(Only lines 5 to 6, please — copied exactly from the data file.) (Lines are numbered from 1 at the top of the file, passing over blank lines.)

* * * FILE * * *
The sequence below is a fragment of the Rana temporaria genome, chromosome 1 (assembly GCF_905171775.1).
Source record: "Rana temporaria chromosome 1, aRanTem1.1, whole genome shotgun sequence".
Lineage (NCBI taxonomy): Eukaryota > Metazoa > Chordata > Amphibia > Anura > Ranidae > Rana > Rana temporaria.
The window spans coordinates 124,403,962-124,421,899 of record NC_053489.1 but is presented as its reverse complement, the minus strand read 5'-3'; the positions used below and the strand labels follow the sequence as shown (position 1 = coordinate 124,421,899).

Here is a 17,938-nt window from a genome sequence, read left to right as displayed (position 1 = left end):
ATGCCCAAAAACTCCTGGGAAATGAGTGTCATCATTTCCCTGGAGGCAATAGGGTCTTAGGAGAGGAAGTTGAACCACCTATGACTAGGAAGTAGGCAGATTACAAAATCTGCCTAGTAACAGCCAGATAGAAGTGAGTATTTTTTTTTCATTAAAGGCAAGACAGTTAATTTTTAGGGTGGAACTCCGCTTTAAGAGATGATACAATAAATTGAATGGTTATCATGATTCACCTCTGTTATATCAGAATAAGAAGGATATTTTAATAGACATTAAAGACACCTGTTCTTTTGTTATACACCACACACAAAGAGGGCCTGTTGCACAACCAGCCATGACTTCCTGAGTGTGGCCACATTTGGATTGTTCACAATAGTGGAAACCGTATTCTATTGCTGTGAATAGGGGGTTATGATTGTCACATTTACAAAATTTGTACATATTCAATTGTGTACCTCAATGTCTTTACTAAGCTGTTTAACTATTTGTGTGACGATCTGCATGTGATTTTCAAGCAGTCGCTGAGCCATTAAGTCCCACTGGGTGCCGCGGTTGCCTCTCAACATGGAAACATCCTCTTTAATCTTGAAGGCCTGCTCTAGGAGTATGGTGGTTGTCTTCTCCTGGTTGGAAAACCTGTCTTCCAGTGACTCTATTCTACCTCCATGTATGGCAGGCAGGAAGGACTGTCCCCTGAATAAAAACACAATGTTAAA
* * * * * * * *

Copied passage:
Here is a 17,938-nt window from a genome sequence, read left to right as displayed (position 1 = left end):
ATGCCCAAAAACTCCTGGGAAATGAGTGTCATCATTTCCCTGGAGGCAATAGGGTCTTAGGAGAGGAAGTTGAACCACCTATGACTAGGAAGTAGGCAGATTACAAAATCTGCCTAGTAACAGCCAGATAGAAGTGAGTATTTTTTTTTCATTAAAGGCAAGACAGTTAATTTTTAGGGTGGAACTCCGCTTTAAGAGATGATACAATAAATTGAATGGTTATCATGATTCACCTCTGTTATATCAGAATAAGAAGGATATTTTAATAGACATTAAAGACACCTGTTCTTTTGTTATACACCACACACAAAGAGGGCCTGTTGCACAACCAGCCATGACTTCCTGAGTGTGGCCACATTTGGATTGTTCACAATAGTGGAAACCGTATTCTATTGCTGTGAATAGGGGGTTATGATTGTCACATTTACAAAATTTGTACATATTCAATTGTGTACCTCAATGTCTTTACTAAGCTGTTTAACTATTTGTGTGACGATCTGCATGTGATTTTCAAGCAGTCGCTGAGCCATTAAGTCCCACTGGGTGCCGCGGTTGCCTCTCAACATGGAAACATCCTCTTTAATCTTGAAGGCCTGCTCTAGGAGTATGGTGGTTGTCTTCTCCTGGTTGGAAAACCTGTCTTCCAGTGACTCTATTCTACCTCCATGTATGGCAGGCAGGAAGGACTGTCCCCTGAATAAAAACACAATGTTAAA